Q: What’s the difference between chemical sunscreens and non-chemical sunscreens? You’ve said everything’s a chemical except light and electricity, so how can a sunscreen not contain chemicals?
A: All sunscreens contain chemicals, regardless of whether they’re touted as chemical or chemical-free. For that matter, anything in a bottle contains chemicals, whether it’s a drug, cosmetic, or food. Chemicals are formed when two or more atoms join together. Therefore, all ingredients used in cosmetics or drugs are chemicals, even if they come from nature or the manufacturer claims that their products are chemical-free.
Sunscreens are chemicals that can protect skin by absorbing, reflecting, or scattering ultraviolet (UV) radiation. The most popular sunscreen ingredient—octinoxate—is like other organic (meaning it contains at least one carbon atom, not that the sunscreen was grown organically) sunscreens in that it absorbs UV radiation, employs chemical processes to lower UV radiation energy levels, and then releases the energy as heat. This is why a person might feel warmer than usual when the sunscreen-protected skin is under the sun. Other sunscreens, such as the inorganic mineral-derived titanium dioxide and zinc oxide, mostly work by partially blocking UV radiation, then scattering, or reflecting, energy rays. They also absorb and release light, but not to the degree that organic sunscreens do.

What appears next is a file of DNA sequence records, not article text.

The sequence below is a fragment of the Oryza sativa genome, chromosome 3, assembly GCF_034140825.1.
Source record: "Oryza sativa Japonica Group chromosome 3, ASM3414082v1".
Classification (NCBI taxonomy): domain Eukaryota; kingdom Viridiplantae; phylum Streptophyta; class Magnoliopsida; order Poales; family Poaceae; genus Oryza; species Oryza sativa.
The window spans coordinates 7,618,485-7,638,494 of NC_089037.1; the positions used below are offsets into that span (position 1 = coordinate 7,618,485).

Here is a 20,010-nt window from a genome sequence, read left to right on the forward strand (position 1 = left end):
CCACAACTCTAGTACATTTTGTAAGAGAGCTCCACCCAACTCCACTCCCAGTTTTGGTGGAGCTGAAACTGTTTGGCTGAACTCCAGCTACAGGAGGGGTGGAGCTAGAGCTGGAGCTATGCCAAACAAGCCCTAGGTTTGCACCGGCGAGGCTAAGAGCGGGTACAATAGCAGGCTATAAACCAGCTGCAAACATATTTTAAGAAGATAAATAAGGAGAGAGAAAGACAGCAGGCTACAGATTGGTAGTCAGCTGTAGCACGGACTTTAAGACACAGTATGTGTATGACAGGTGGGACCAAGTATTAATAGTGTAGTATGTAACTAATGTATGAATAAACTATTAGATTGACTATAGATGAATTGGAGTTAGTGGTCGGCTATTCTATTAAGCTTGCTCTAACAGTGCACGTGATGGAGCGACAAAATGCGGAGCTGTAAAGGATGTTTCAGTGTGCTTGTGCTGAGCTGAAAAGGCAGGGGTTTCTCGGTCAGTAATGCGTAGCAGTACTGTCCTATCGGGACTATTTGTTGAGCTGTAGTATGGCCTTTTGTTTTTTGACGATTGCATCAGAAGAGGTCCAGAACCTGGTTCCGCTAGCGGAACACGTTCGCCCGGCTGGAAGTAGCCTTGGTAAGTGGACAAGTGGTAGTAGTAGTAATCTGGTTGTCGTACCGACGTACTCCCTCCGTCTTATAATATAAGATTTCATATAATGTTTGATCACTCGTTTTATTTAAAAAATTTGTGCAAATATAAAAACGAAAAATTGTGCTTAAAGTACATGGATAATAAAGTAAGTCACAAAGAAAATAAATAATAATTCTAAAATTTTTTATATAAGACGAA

Some companies explain the difference between organic and inorganic sunscreens by focusing on their chemical reactivity with UV radiation. This is how the classifications for “chemical” and “chemical-free” sunscreens came about, which can be misleading if you don’t understand chemistry. In reality, though, all sunscreens are chemicals.